http://www.fta.dot.gov /12325 3891.html Transit Capacity and Quality of Service Manual, 3rd Edition While the ADA essentially defines several service measures related to capacity constraints (e.g., on-time performance) and requires high standards of performance related to those measures, policies related to the measures (such as the length and definition of the on-time window) and the specific standards for achievement (e.g., on- time performance standard might be 90%, 92%, 93%, 95%, etc.) are determined locally. ADA guidance has been provided since the regulations were first published to clarify aspects of service provision. This guidance has clarified, for example, the requirement that ADA para transit must be origin to destination. According to the guidance, a transit agency may establish the ADA paratransit service policy as either curb-to-curb or door- to-door, but the agency must ensure that riders can actually get from their origin point to their destination point. This means the transit provider will need to go beyond the curb to assist some riders to or from their doors if the established policy is curb-to-curb. Significantly, the ADA-established six service criteria, as well as the service measures and requirements for high standards of performance related to the prohibition of capacity constraints, mean that transit agencies have less latitude to make operational changes to their ADA paratransit services to affect service and performance. Premium Service Transit agencies with an ADA paratransit obligation must meet the minimum requirements set out in the regulations, as outlined above, but they may chose to go beyond these requirements. For example, a transit agency may serve an area larger than the% mile corridors, serve individuals who do not meet the ADA's disability definition (such as older adults without disabilities), or exceed other ADA para transit mandates. These beyond-ADA paratransit services are referred to as premium services. Some transit agencies have chosen to offer service to a larger area than required, such as to the entire city or county, rather than just the %-mile corridors around fixed routes, essentially establishing two tiers, with the first tier being the required service area and the second extending to the jurisdictional limits. While the fare in the first tier can be no more than twice the fixed route fare in keeping with ADA regulations, fares for tier two trips can be higher, more than twice the fixed route fare. The transit agency can also adopt differing policies for the premium second tier, such as more limited service hours, denials of service once capacity is reached, and so forth. Productivity ADA paratransit productivity levels are generally lower than other types of DRT services, in part because trip patterns of ADA paratransit tend to be many-to-many. Representative data from urban systems show that the largest city transit agencies achieve productivity levels from 1.3 to 2.3 passenger trips per revenue hour, with most below 2. Transit agencies in large cities have productivities ranging from 1.8 to 2.7 and, in small cities, from 1.8 to 3.8 passenger trips per revenue hour (10). Productivity is impacted by various factors and these should be considered when assessing productivity data. Such factors include, among others, the size of the service area and trip demand density, the nature of travel patterns, the length of the on-time window, the number of no-shows, and the level of traffic congestion. In major metropolitan regions, for example, ADA paratransit productivity may be as low as 1 passenger trip per hour, impacted by a large service area, many-to-many travel Chapter 2/Mode and Service Concepts Page 2-11 Transit Modes I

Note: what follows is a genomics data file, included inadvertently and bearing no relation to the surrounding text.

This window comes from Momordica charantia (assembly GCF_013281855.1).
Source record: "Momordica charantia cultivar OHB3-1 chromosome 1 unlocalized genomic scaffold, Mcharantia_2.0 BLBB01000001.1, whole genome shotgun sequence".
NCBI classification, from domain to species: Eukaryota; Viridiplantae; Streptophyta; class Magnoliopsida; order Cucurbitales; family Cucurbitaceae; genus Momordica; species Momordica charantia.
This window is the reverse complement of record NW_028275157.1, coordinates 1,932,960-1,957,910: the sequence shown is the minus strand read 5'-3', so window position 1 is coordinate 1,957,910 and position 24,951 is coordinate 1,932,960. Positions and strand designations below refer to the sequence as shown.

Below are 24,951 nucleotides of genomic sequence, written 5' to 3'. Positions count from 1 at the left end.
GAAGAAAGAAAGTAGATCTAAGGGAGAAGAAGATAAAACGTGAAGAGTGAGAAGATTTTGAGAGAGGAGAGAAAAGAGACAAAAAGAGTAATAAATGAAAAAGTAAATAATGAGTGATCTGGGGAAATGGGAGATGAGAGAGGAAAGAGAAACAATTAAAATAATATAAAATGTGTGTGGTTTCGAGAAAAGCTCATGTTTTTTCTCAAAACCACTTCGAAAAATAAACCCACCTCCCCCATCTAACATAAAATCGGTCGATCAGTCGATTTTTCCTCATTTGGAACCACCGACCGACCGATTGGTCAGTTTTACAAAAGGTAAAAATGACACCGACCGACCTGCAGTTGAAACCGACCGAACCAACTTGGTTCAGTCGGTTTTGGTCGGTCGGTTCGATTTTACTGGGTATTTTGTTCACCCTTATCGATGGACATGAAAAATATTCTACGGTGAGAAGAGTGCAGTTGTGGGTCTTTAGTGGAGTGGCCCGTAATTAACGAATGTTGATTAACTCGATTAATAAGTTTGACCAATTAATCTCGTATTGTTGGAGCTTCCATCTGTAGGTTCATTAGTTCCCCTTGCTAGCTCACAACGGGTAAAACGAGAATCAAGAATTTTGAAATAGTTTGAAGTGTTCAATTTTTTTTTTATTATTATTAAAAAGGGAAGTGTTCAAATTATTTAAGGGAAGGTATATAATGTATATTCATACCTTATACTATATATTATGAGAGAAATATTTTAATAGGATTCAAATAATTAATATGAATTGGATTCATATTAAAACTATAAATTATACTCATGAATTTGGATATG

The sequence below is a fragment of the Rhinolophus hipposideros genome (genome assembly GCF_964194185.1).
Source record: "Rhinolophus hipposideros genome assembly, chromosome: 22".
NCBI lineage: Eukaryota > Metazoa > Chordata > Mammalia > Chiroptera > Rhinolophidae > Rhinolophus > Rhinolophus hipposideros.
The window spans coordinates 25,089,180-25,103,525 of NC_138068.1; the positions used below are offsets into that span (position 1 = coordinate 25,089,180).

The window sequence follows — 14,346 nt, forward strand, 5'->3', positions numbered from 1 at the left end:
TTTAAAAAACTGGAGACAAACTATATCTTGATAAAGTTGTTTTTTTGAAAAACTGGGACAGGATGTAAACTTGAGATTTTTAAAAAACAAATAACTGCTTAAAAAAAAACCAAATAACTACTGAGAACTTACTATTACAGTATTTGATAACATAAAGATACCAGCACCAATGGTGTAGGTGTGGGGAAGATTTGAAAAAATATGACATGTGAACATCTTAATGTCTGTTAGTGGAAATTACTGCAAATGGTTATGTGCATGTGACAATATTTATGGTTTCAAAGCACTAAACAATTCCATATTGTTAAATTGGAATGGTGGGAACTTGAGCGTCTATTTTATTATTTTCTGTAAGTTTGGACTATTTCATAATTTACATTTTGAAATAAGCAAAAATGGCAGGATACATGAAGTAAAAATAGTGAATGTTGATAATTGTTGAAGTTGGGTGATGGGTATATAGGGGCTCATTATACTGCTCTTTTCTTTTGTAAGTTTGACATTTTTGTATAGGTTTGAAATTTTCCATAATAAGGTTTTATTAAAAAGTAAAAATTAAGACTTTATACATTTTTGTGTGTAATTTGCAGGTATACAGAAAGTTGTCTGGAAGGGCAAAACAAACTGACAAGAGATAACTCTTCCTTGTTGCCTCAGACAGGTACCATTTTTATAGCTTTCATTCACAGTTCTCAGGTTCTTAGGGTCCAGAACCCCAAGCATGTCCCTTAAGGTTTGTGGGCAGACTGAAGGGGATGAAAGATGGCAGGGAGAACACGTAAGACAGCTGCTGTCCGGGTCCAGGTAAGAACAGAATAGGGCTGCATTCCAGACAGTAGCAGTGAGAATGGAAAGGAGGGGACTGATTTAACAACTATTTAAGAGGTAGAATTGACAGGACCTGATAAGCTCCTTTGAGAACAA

Transit Capacity and Quality of Service Manual, 3'd Edition patterns, and traffic-congested streets with limited curbside parking for passenger boarding and alighting. Human Service Transportation Description and Applications Human service transportation is shared-ride, advance-scheduled transportation for users and clients of human service programs. This type of DRT allows older adults, persons with disabilities, lower-income persons, disadvantaged children, and others with social service needs to access health care, adult day care, job training, pre- kindergarten enrichment programs, and other non-profit and public human service programs as appropriate for their needs. Human service transportation is an ancillary service provided by many human service agencies, offered so that their clients can access the agency's primary mission, whether that is healthcare, job training, or another human service. These agencies may purchase transportation services from public or private providers, may purchase vehicles that they operate directly to transport their own clients, or may facilitate their clients' use of public transportation, both fixed-route and DRT. Human service agencies may establish formal agreements for client transportation from the public transit agency, or clients of human service agencies may use the public transit services as unaffiliated riders to access their needed programs. Shifts in Demand from Human Service Transportation to ADA Paratransit In some cities, human service transportation has been a factor in the large growth in demand for public transit agencies' ADA paratransit service, as human service agencies may shift their clients to the ADA paratransit program because of their own agency funding constraints or with the intent of better integrating their clients into public, albeit specialized, transportation. Since many of those clients have disabilities, public transit agencies must absorb this growth within their ADA paratransit programs (assuming the passengers meet ADA paratransit eligibility criteria), because of the ADA prohibition on capacity constraints. This growth in demand for ADA paratransit service stemming from trip-shifting from human service agencies to public transit agencies, coupled with the beginning of the age wave, with a projected 79% increase in people aged 65 and above between 2010 and 2030 (12), has become a significant issue for some public transit agencies. Coordinated Transportation Human service transportation is noteworthy as the object of industry efforts to coordinate transportation for more than 30 years. Research has identified more than 60 different federal programs that fund some type of human service transportation, with the largest number funded through the federal Health and Human Services Department, resulting in myriad different transportation services at the local level. Efforts to coordinate human service transportation stem from requirements of the FTA's funding programs that support specialized transportation. The FTA now requires a locally developed, coordinated public transit-human services transportation plan as a prerequisite for Section 5310 (Formula Grants for Enhanced Mobility of Seniors and Individuals with Disabilities) funding and for funding to support access to jobs under Transit Modes Page 2-12 Chapter 2/Mode and Service Concepts